By John Actually
November 19, 2012 (BOR) - The governor of Jonglei state, Kuol Manyang, threatened on Monday to legislate against idleness in his state, after being told by women’s groups that many men are not doing their fair share to produce food and provide for their families.
- A women’s agriculture group in Bor marching to the Jonglei Governor’s office with samples of their produce, 19 Nov. 2012 (ST)
Food security is a major issue in troubled Jonglei state, where unpredictable rain and insecurity in some areas hinder efforts to increase agricultural production.
Large areas of arable land in Jonglei, South Sudan’s largest state, remain un-farmed due to rebel activity in Pibor County and insecurity caused by cycles of cattle raiding. The state launched a disarmament campaign earlier this year and this month outlawed civilians from carrying arms.
Governor Manyang, announced his plans to ban laziness on Monday while addressing women’s agricultural groups, who presented their produce to the Jonglei State Council of Ministers.
Manyang urged citizens in Jonglei to work hard to reduce food insecurity in order to make their livelihoods more sustainable and asked non-governmental organisations working in Jonglei to support women who are undertaking agricultural activities.
“Food insecurity will be challenged by our own people through work”, said Manyang.
Susan Lith Aloung, a member of the Jonglei legislative assembly, who led the women’s agriculture groups at the meeting, pointed out that only women cultivate in many communities of Jonglei, and accused men of “sitting under the trees playing games”.
“We want to encourage men to join us because all of us need food”, said the MP, who represents Athoch South Constituency number 27.
Manyang urged the women not to give up, pledging that his government will introduce a law against idleness in the state to ensure that “every body, including adults to work for themselves".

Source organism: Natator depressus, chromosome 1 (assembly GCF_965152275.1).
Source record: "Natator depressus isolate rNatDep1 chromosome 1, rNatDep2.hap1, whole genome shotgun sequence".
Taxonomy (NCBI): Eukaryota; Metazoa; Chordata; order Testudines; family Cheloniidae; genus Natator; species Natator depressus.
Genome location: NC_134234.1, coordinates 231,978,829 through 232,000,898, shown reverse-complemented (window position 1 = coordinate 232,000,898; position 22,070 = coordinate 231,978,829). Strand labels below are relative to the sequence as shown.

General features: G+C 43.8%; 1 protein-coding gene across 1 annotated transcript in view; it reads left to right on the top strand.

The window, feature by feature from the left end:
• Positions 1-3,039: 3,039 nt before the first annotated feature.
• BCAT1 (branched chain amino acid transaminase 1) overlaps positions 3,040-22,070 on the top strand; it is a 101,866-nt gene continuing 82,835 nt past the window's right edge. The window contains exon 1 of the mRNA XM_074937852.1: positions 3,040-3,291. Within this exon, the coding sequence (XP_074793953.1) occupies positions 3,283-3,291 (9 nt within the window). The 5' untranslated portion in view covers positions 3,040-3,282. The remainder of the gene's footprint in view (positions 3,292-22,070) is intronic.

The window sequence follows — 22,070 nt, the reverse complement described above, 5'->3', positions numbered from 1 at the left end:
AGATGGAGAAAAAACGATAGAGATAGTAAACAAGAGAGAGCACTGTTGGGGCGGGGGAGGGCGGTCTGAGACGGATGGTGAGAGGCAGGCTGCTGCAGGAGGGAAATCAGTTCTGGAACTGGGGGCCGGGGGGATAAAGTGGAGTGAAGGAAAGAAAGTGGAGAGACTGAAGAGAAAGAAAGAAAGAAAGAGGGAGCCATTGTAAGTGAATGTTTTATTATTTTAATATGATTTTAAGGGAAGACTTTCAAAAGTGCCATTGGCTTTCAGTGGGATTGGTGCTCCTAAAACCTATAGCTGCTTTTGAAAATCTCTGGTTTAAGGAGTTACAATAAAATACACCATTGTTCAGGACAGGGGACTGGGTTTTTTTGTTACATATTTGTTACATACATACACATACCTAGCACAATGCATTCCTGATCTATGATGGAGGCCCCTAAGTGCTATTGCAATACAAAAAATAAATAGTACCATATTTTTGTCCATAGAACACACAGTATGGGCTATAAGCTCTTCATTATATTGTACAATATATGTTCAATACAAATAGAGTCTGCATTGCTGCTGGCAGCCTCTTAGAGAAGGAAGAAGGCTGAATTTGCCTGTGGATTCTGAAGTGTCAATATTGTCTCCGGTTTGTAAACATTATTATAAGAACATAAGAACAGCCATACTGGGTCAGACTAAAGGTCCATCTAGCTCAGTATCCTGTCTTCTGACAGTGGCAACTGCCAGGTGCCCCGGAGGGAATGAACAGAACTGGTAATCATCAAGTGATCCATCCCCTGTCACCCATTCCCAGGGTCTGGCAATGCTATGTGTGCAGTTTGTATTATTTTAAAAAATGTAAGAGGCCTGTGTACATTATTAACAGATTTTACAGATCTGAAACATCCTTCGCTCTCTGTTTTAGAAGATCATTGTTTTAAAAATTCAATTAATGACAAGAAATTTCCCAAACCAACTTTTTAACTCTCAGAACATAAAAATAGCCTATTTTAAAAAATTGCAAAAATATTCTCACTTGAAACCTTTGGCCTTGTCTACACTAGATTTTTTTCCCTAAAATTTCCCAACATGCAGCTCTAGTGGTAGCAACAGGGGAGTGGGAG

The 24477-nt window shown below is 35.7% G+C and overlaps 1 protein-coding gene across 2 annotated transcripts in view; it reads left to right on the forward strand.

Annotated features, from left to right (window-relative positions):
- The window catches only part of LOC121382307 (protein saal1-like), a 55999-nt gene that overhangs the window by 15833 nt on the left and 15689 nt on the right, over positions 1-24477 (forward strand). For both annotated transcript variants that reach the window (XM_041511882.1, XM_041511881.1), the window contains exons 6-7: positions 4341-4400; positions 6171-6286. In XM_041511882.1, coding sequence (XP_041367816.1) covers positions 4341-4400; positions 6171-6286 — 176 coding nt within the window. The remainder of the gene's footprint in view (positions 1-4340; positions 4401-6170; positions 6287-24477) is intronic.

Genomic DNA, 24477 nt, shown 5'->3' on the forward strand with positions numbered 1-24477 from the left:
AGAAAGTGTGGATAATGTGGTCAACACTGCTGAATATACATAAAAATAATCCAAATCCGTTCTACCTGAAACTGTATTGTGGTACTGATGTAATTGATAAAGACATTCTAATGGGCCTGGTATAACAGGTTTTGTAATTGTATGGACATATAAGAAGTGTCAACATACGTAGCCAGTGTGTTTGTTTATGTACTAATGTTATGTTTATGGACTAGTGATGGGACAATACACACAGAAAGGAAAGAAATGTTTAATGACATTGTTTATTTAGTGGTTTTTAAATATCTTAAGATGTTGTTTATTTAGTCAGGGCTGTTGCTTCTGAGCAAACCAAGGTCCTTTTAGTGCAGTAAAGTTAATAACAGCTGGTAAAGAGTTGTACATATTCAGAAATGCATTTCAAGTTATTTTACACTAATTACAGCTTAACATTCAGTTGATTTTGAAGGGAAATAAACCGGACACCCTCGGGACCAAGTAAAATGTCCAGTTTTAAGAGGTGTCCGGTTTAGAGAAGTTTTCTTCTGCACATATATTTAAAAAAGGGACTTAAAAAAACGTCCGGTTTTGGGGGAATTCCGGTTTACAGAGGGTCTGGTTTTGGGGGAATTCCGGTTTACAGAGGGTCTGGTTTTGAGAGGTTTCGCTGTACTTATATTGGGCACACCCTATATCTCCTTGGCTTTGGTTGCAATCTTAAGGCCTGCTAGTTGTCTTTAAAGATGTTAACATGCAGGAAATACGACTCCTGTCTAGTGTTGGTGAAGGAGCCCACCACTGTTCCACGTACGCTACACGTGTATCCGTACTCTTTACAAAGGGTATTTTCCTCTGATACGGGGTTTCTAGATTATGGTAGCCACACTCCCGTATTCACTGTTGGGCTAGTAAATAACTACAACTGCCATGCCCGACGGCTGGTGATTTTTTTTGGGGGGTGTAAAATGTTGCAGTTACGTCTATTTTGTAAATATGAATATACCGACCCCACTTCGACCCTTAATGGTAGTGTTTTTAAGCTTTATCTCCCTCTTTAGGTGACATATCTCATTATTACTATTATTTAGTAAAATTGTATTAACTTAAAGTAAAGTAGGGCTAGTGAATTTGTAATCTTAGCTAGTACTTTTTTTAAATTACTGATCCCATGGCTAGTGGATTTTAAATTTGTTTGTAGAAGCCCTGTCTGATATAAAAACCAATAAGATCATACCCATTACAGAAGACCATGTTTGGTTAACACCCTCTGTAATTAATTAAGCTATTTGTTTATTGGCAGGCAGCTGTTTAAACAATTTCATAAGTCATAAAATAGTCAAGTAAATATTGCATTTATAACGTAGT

“Don’t be discouraged by men’s idleness, I will legislate a law that will penalise those who sit under the trees playing the games, waiting for women to bring them food”, he said. “We don’t need to depend on relief services all the time”.
Idleness is one of the Governor’s pet hates. He previously outlawed the playing of games during working hours, which, again, was mainly aimed at the male population. But those who wanted to play games rather than work, now do so in secret rather than in public.
Manyang said his state will build industries for processing food for home consumption once production improves. South Sudan heavily relies on imports for it food and other goods and the country has struggled with inflation since an oil dispute with Sudan has deprived the government of vital hard currency since January.
The women pledged to fight hunger in Jonglei, asking the state government and agriculture-supporting-NGOs to provid them with more tools and green houses.
“We want to fight hunger in our state”, Aloung said.
“What we need is to reduce food insecurity in our state, this is the work of our women”, she added.